As mentioned in my previous blog posting, I want to write specifically about the programs provided by the National Guard in the area of drug, alcohol, and substance abuse. There are several programs available through the National Guard designed to suit your specific needs in the areas of leadership training and drug education. Even if your school currently has a drug education program, I believe it would be advantageous to research available programs through the National Guard. Perhaps your school has been doing the same drug education presentation to your students for several years and your students are becoming a little bored with the repetition. Maybe the teachers are too. Check out the National Guard Drug Demand Reduction (DDR) program. It will provide a fresh approach to drug education for your school.
During the teacher’s conference this past summer, I had the privilege of experiencing first hand several of the activities that are used in their lessons. To say the least, I was extremely impressed with the activities and how the lessons are tied in to drug education and leadership training. Before one of the lessons, we were told that we could learn a lot from a rubber chicken. Well, I was very skeptical. But, as it turns out, rubber chickens are very, very intelligent. Rubber chickens can teach you the importance of communication. Really!!! If you want to learn how, check out your local National Guard DDR program.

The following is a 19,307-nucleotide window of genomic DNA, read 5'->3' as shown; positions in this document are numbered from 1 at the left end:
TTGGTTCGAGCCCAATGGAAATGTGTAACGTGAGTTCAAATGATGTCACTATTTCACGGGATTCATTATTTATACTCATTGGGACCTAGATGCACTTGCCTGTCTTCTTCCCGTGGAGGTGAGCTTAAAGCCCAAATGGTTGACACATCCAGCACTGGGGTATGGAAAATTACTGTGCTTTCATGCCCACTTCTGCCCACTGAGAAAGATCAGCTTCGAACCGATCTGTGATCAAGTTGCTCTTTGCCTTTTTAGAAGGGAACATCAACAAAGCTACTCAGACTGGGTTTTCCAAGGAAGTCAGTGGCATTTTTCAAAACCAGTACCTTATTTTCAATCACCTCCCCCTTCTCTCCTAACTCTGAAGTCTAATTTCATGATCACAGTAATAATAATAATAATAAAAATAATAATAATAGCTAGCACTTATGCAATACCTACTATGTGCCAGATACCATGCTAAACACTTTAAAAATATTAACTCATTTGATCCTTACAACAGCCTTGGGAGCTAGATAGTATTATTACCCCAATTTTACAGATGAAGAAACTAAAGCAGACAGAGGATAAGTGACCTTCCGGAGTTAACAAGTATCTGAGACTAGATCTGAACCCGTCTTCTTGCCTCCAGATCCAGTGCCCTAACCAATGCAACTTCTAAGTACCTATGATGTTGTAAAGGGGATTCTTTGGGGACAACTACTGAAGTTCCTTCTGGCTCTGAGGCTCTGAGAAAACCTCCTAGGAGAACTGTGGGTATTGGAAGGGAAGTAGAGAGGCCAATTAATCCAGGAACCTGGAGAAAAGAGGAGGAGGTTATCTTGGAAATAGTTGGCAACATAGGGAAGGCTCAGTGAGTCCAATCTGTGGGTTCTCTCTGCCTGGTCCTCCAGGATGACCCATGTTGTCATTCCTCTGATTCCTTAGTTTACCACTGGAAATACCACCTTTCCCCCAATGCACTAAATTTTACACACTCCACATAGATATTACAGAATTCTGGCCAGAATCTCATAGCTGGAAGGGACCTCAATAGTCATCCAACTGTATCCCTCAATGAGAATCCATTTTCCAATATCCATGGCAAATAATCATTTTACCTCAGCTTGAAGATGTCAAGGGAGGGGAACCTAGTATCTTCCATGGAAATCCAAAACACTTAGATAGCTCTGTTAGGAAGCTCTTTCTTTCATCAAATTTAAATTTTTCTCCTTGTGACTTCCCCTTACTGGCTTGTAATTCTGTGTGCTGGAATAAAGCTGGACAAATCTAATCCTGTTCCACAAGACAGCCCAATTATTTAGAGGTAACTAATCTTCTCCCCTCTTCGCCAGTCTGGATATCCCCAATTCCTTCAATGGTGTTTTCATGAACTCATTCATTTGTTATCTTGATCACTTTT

Another lesson which was done on a low ropes course required our group to work together as a team to complete the course from one end to the other. It was virtually impossible for one person to complete the course alone. In order to maintain balance on the cable we were walking on, an overhead rope had to be swung to you so that you could hold on. As you progressed to the next section, another overhead rope was swung to you by the person in front of you. In this way, you were able to make your way along the entire course. Almost like swinging through the trees with Tarzan, Jane and Cheetah.
Our final activities were on the high ropes. When I say high, I mean about 40 feet high. Talk about a different perspective on things. High ropes require trust. Trust in yourself, trust in the people on the ground, and trust in your partner on the ropes. They also require confidence and the ability to overcome obstacles. Not just physical obstacles, but emotional and mental as well. I don’t believe there is any way to prepare yourself for the mental challenge of a high ropes course. The feelings and challenges that are created on the high ropes are completely different from anything else most people experience in life. It is a unique feeling that almost overwhelms you as you work with your partner to exchange places as you walk a telephone pole 40 feet above the ground. There is nothing like a high ropes course when you want to build confidence, problem solving skills, and the ability to overcome new challenges one might face in any aspect of their life. In Pennsylvania where I live, the high ropes are done at Fort Indiantown Gap as a residence program. Don’t let me scare you away from these programs with my stories of the high ropes. The National Guard has a variety of programs available.